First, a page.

Setting up AHCI Post-Installation for Vista and Windows 7

September 24, 2009 § 1 Comment

I’ve got a confession to make. Throughout the 5 (or more?) systems that I have built throughout my relatively short period of interest in computers, there has been one thing that I have always omitted to enable, on every single system: AHCI. Advanced Host Controller Interface, as it is otherwise known, is one of the higher level layers of the SATA norm that enables better control over hard-drives connected to a SATA controller. Concretely, using AHCI enables features which are unavailable with standard IDE controllers: Native Command Queueing (NCQ), finer grained power management options, and hot-plugging.

Power management is something that is pretty self-explanatory, and NCQ and hot-plugging are terms well known by most computing enthousiasts, but just for the heck of it, here is a short reminder on what those things do: hot-plugging allows for the instant recognition of SATA drives plugged in a running system; it kind of makes your storage supports act like USB peripherals: you plug it in, the OS recognizes it instantly. This was previously impossible with normal IDE controllers, and although hot-plugging works on SATA in IDE mode, it isn’t totally automated: you still have to ask Windows (or whatever your OS) to look for it. As for Native Command Queueing, it is kind of like QoS filtering on a network, only it’s for your hard drives. The feature reads ahead on it’s tasks of commands, and prioritizes tasks as to minimized the distance traveled by the R/W head. It sounds kind of complicated when described with words… have a picture:

It might not seem like much… but in a mass-multi-tasking scenario with very full disks, you can obviously see the need for this kind of technology.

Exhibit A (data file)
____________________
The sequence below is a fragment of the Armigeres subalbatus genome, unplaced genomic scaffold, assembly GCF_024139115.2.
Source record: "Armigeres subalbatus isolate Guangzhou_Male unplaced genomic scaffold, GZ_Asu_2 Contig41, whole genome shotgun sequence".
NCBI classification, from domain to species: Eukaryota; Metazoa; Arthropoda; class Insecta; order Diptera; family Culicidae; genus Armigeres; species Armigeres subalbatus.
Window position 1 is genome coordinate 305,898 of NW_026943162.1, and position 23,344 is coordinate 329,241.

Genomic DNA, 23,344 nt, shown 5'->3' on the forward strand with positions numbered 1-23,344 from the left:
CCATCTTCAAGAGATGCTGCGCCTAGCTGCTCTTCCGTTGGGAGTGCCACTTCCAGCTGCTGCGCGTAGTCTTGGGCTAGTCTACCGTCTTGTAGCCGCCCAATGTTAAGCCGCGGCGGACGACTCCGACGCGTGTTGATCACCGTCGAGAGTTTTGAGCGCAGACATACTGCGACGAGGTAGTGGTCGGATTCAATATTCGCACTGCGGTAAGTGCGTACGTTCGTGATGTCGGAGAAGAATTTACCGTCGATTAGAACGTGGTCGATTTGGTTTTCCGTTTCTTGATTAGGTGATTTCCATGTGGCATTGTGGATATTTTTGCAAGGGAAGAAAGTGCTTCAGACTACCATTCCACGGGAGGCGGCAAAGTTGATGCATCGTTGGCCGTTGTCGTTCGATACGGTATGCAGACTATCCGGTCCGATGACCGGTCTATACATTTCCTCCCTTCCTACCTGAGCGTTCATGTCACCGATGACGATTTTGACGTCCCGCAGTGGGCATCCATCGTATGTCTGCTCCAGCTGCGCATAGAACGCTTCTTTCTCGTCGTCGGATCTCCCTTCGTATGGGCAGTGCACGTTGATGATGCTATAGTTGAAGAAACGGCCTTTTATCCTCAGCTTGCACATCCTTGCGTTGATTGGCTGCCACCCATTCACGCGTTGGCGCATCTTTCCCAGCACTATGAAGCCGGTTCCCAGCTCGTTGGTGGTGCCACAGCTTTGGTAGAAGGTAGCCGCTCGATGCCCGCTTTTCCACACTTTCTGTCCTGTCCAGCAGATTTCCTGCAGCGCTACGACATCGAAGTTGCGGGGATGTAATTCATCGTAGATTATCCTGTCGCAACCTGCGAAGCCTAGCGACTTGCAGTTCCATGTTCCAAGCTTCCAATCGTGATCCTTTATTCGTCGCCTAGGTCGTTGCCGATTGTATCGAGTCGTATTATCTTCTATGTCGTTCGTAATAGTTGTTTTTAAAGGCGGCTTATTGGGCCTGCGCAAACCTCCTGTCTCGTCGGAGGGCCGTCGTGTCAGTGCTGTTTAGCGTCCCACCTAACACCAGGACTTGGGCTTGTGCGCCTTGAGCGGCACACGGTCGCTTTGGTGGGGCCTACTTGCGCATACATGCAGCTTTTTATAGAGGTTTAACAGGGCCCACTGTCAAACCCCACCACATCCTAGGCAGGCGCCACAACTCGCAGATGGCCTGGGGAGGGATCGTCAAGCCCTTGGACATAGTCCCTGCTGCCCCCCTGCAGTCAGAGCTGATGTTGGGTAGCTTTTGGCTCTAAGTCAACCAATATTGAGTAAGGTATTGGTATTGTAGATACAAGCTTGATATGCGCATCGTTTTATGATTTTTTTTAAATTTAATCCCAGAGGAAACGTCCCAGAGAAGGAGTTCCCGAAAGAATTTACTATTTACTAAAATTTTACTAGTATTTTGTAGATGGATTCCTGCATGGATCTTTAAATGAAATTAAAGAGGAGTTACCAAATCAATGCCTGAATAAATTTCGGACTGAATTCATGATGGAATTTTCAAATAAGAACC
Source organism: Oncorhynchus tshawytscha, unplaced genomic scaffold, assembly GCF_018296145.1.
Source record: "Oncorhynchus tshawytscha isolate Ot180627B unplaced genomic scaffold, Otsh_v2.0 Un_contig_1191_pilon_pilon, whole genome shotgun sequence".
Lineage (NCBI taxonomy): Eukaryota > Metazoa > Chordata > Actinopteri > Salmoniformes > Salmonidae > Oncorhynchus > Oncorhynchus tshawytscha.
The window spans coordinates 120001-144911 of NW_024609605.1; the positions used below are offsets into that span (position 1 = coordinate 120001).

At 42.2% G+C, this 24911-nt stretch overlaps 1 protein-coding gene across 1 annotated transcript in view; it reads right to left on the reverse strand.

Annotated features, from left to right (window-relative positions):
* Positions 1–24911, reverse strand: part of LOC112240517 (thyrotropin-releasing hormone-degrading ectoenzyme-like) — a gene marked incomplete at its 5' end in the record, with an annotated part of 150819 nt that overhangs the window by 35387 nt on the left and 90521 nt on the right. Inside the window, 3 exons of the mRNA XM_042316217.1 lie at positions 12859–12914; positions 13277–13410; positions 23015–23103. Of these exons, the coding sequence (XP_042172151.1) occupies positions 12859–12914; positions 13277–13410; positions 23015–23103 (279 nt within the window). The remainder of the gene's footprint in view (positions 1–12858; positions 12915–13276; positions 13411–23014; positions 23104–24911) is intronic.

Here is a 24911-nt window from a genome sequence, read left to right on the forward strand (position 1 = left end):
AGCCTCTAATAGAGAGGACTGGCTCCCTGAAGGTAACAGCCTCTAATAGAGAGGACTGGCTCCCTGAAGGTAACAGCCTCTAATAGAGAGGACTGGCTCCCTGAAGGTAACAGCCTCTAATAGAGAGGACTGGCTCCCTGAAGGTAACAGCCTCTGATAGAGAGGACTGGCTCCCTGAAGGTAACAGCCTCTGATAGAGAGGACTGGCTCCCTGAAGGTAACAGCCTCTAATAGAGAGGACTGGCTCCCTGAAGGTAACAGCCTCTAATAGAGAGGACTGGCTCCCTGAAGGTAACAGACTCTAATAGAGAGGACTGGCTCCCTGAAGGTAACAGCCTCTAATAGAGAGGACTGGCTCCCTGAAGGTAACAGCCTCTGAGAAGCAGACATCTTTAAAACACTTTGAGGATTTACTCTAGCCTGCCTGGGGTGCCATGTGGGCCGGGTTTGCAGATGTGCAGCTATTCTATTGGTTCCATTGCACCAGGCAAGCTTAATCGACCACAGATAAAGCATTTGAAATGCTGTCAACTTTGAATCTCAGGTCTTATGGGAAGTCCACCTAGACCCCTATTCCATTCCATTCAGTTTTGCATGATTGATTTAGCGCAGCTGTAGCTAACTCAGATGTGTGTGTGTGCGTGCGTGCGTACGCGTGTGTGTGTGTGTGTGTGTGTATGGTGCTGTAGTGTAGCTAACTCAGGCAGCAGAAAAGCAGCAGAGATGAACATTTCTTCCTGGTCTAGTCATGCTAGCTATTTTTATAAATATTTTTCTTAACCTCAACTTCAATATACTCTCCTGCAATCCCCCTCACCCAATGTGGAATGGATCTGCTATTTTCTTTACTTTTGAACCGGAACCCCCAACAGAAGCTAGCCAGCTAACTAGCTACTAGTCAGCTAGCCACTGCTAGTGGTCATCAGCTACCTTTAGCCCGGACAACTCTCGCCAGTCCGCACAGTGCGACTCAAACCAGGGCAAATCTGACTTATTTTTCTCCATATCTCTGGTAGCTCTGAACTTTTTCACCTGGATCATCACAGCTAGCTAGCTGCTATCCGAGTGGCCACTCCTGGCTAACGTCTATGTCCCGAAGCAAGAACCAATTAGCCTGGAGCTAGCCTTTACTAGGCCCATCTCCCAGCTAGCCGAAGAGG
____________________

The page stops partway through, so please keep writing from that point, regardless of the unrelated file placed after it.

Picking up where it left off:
Looks good eh? I’ve got bad news though: enabling AHCI in your BIOS will results in a BSOD on boot. Since AHCI is something entirely different from IDE, Windows does not normally have the AHCI drivers loaded, hence why your disks are unreadable. Normally, under Windows XP, one would have to reinstall the OS in order to get AHCI working, however, Windows Vista and 7 have “native” support for AHCI and therefor can be set to use and AHCI storage system even after the OS has been installed. I myself have had difficulty finding out how to install the proper drivers, until I reinstalled Vista on my main box recently, where I realized that I was probably missing out on some pretty good stuff. Better late then never, I learnt how to do it, and thought I might share.

What needs to be done is that the AHCI driver has to be enabled at boot, as for the OS to load properly. This can be done by enabling the generic Microsoft provided AHCI driver. All this requires is a little one key registry tweak, as detail in this KB article. Simply changes this key:

HKEY_LOCAL_MACHINE\System\CurrentControlSet\Services\Msahci

So that it is equal to 0. Mine was equal to something like 4 originally. If I had to take a guess as to the nature of this number, I’d probably say that it has something to do with the driver load priority, where anything tagged 0 is loaded first, 3 last, and 4 disabled.

Anyways, once that’s done, you may reboot your computer, go into the BIOS and set SATA MODE to AHCI. Your computer SHOULD boot fine, it may take a while to startup though. Once you are booted to your desktop, the “Found new hardware” dialog will go tits up, and pop up 6+ new pieces of hardware: each one of the SATA ports, the AHCI controller, as well as all the devices that you have hooked up on SATA. In my case, recognizing all this hardware took about 5 minutes.

Once that’s done, you’ll have to install a driver more specific to your motherboard, as the vanilla driver is far from optimal. Get the driver from your manufacturer’s web site, install the sucker, then reboot.

Once that’s done, you’ll have to go through the process of waiting for the hardware detection wizard to do it’s thing. If all goes right, you’ll see all the stuff you saw last time it ran, plus your SATA controller listed under it’s proper name. Once that’s done, congrats! You’re running off AHCI!

Now you can sleep easy knowing that your box (or at least your hard disk) is running full throttle. Enjoy!

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